Saturday, April 21, 2007

A Love Like No Other: Variations

Much of my "Are We Guilty?" posts made oblique references to Jacquelyn Mitchard's WHICH ONES ARE YOURS?, in which she fields a question in such an aggressive way, she admits she categorized, by her interviewer as a "Tiger-Lady-Crabby-Oversensitive-Diva". My question in this essay is, "what's the point of that?" Why be so aggressive, that, even if you are RIGHT, you are still written off?

Much of my previous discussion came from questioning this stance. Still, the essay is not without it's merits. She does a marvelous job of heading off any attempts by her kids (bio or adopted) of making an issue of adoption during moments of discord. Her DAT (that would be "Dumb Adoption Talk", in the parlance of her kids) eschews the chestnut, "You're not my real mom!" in favor of, "I don't hate you because I'm an adolescent who's trying to adjust to the fact that he was adopted. I hate you personally." While obviously funny, I think it's a good point. How amazing that they've digested the adoption process so thoroughly that they know not to bring it into arguments -- that the bio kids don't use the adopted kids' "primal wound" to do just that. More amazing, is that the adopted kids have the presence of mind not to use their story as a way to inflict damage on their adopted parents. What can be a quick, devastating way to win an argument (or deflect punishment for a curfew violation) can lead to long-term harm in the relationship, a fact sometimes not considered by the adolescent adopted kid.

THE DAY THAT HALLMARK FORGOT by Jesse Green focuses on the intrigue surrounding Mother's Day in a family with two dads. Managing to be both irreverent and touching, it ends on a note that is applicable to all of us: the benefits of being able to "express unconventional truth in conventional terms".

STANDING OUT AND STANDING UP IN THE CROWD by Marcelle Clements is an ode to her unsinkable, adopted son, Luc. Within her celebration, she goes to lengths to refute the psuedo-science of "Adopted Child Syndrome". "...[C]reated by psychologist David Kirschner and first used as a defense in the 1984 trial of an adolescent adoptee accused of setting fire to his home and murdering his parents... the "adopted child syndrome" has been cited as scientific evidence that adopted adolescents are at high risk of becoming liars, thieves and serial killers..." She mentions that this notion has been soundly refuted and that even Kirschner renounced his theory. Still, it seems that in prime-time news magazine shows and other popular "news" media, the "adopted child syndrome" looms large.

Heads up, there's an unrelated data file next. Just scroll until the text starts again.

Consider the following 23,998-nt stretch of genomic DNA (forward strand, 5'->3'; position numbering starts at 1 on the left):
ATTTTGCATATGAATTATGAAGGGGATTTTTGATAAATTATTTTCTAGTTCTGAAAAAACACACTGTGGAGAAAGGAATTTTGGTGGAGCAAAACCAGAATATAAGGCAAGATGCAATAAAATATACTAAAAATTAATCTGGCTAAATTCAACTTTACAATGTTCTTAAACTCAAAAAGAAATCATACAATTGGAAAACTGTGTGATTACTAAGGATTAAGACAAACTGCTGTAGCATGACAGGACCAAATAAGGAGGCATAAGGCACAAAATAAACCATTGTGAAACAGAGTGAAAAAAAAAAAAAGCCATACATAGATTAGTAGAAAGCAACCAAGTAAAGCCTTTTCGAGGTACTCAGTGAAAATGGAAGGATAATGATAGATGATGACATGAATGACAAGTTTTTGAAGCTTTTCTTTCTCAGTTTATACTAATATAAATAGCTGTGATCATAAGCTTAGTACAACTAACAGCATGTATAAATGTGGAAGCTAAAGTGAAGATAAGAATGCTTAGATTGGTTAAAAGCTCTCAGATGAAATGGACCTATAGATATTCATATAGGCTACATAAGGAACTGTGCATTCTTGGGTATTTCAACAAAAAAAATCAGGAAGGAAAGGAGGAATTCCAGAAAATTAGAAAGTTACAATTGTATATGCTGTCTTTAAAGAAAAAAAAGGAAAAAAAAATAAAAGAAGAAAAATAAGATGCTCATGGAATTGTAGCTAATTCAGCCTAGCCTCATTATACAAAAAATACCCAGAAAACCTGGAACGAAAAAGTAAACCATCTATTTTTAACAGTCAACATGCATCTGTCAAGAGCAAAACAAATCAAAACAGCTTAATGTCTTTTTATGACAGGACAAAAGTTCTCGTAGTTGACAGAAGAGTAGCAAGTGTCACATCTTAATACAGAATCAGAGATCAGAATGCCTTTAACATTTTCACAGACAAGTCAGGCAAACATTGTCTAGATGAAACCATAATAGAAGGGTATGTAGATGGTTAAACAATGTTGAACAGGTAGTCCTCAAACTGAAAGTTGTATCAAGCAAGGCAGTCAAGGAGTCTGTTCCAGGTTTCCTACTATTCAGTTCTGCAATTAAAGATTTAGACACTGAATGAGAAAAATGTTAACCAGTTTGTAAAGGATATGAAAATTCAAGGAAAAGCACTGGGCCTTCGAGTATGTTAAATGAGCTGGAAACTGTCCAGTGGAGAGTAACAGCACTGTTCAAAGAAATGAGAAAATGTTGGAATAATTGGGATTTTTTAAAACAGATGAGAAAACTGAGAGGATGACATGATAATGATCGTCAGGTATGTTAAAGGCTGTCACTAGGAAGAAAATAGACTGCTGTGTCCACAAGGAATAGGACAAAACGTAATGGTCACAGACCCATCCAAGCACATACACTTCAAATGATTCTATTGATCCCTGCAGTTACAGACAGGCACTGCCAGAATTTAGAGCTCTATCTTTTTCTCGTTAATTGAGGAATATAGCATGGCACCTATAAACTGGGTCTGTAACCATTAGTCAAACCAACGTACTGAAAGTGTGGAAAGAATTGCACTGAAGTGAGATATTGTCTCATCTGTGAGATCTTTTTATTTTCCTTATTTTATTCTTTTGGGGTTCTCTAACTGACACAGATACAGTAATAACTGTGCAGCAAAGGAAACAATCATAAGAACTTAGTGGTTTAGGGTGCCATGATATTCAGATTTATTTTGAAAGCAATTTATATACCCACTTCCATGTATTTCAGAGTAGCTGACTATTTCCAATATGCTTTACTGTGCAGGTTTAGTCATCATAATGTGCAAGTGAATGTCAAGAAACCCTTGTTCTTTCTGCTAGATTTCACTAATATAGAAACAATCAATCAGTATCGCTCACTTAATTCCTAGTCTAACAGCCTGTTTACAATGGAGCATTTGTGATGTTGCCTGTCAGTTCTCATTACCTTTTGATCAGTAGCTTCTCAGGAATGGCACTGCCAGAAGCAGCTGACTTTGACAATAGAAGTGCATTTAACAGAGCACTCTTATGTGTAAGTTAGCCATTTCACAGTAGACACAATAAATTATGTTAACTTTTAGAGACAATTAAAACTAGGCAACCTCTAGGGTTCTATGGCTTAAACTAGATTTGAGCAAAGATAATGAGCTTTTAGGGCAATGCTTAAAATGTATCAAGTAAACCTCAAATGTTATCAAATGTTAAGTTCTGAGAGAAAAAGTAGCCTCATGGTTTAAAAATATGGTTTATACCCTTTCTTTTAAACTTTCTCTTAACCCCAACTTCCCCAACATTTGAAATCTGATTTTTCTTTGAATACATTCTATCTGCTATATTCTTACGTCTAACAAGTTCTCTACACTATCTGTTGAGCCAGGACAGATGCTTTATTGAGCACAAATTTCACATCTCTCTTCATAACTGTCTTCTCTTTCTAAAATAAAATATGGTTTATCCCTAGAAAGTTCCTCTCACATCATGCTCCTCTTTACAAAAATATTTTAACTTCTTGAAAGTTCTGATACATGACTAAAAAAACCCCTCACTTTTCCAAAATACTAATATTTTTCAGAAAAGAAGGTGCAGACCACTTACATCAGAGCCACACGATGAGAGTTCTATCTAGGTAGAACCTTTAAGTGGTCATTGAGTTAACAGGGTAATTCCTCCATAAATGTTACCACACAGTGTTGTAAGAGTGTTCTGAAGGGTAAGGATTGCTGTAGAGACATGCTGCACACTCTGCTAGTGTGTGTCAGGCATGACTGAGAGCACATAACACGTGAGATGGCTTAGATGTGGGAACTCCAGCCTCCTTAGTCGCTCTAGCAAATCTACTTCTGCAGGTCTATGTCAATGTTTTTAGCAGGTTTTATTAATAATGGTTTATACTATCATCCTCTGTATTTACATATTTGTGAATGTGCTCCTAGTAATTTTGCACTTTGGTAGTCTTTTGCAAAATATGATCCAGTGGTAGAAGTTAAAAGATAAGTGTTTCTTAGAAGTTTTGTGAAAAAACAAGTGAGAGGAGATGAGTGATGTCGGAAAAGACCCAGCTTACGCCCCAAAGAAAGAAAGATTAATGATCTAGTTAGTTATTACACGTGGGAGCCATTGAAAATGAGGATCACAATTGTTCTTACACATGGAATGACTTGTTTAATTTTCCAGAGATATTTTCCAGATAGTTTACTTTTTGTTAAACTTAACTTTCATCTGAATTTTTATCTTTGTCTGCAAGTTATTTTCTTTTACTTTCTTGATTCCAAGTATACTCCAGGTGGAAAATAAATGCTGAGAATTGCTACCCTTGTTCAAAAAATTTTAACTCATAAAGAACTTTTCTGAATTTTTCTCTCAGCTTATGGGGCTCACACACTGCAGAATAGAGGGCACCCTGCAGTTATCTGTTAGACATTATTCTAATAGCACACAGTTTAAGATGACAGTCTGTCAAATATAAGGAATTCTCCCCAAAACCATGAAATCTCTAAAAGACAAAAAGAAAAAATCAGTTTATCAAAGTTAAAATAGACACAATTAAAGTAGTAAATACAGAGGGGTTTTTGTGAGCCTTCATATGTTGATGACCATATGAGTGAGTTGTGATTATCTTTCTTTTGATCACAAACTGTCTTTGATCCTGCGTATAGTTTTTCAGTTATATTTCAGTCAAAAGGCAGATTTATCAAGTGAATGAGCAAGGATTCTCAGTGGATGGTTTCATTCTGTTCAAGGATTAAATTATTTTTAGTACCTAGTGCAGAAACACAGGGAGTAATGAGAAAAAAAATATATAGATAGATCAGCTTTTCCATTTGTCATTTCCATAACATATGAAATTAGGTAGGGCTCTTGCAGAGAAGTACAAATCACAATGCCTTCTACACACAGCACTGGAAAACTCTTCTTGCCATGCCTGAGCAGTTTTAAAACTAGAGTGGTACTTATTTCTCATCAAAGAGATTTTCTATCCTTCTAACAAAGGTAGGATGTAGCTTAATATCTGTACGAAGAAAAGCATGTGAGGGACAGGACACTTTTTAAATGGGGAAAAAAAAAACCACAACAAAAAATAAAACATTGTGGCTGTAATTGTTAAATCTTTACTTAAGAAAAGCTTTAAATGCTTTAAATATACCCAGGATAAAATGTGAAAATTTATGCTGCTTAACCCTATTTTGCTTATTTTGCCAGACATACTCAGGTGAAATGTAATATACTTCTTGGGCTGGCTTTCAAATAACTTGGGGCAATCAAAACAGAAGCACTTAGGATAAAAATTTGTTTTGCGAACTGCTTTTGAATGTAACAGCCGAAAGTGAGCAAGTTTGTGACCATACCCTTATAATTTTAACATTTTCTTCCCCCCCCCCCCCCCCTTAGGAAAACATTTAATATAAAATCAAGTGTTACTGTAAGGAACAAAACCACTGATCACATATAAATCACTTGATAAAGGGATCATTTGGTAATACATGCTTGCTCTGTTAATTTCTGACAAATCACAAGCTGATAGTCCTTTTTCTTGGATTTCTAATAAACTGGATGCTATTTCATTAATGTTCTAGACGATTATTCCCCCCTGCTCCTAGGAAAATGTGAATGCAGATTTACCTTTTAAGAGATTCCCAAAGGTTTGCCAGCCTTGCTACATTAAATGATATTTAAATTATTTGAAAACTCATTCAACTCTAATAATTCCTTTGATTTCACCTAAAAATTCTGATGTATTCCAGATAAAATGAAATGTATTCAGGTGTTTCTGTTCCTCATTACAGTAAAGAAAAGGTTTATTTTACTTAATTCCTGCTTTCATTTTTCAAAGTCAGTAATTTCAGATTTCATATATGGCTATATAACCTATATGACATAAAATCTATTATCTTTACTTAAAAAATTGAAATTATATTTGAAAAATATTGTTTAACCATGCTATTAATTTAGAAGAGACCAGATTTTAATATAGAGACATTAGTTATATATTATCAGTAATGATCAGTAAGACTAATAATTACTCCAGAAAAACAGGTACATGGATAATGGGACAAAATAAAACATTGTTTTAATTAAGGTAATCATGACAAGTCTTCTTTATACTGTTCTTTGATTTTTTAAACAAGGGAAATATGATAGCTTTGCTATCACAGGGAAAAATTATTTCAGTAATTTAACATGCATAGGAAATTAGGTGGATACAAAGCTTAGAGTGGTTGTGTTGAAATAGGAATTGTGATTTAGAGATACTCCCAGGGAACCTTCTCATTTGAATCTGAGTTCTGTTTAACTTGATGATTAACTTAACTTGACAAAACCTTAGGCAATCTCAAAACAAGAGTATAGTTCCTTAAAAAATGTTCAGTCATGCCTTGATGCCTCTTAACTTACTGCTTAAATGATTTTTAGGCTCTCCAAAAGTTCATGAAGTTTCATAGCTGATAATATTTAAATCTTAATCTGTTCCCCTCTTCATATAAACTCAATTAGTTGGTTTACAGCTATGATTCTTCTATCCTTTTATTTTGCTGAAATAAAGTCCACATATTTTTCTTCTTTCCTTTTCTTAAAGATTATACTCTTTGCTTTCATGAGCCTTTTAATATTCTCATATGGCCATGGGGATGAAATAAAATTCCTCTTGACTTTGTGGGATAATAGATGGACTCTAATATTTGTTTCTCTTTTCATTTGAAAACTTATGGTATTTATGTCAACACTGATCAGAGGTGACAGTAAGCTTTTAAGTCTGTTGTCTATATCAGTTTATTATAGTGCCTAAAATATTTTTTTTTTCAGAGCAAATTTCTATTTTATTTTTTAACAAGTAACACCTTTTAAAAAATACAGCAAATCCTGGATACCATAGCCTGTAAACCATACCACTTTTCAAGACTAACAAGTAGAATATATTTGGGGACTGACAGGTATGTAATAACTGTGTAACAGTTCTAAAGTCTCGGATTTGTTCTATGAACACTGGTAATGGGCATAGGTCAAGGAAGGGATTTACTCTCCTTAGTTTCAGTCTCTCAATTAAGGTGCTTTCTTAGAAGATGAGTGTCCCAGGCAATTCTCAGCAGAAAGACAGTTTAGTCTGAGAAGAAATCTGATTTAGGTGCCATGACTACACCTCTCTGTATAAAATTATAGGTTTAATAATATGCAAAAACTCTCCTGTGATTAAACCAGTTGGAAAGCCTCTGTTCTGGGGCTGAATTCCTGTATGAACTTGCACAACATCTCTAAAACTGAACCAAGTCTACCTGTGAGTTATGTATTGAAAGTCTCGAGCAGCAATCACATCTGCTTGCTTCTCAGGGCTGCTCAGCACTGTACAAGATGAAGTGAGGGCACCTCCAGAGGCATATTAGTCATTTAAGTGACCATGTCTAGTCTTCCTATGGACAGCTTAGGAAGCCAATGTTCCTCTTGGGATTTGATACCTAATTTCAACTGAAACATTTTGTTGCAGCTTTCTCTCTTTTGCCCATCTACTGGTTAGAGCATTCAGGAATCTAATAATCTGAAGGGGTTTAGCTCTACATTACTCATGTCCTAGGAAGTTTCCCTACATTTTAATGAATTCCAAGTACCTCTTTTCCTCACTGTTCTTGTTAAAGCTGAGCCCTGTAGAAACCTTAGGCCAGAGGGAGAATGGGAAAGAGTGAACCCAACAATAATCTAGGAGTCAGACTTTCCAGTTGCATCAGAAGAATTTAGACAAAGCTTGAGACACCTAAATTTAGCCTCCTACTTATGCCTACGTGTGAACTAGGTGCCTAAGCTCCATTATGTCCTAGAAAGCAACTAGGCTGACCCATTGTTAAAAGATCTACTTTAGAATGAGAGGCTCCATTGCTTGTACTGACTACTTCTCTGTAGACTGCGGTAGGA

DIVORCE, ADOPTION-STYLE by Antionette Martin is a powerful bit of personal testimony -- what happens to children, adopted out to stable, two-parent homes, when those homes lose stability -- and a parent? I can only imagine it would be a life-line for anyone attempting to ensure familial support for adopted children through a stressful divorce. Antionette and her ex, Ted, seem to do as good a job as anybody, in separating without separating from the kids. I hope never to need it!

KEEPING IT ALL IN THE FAMILY by Bob Shacochis tells the rather sad story of an infertile couple on the verge of adopting, when Bob's sister-in-law reveals that she is dying of breast cancer, leaving in her wake a teen daughter and a dysfunctional ex-husband. Bob and his wife, "C", become guardians to the girl, but find her nearly uncontrollable. Her bio-dad creates numerous problems, preventing them from adopting, but also failing in his role as a father. The essay ends with the nature of the relationship unclear -- Bob is both more than and less than an uncle and certainly not a father, although he treasures the one Father's Day card he did receive, as a token of his best attempt at fatherhood. Frankly, this essay did not provide me with much to take away, except, perhaps, that even in the most troubled adoptive parent/adoptee relationship, there is still a memory, a trace of what could have been, to be cherished.


Jenny and Matt said...

I enjoyed this book, also. Of course not all of the stories were about the same scenario my family will be in, but I still found that it got me thinking about situations that could arise, how I would feel, how I would handle them... whatever.
Our little one is only 10 months old, so I am reading as much as I can from others at this point - just to make me think,and help prepare myself for when the difficult stuff comes up.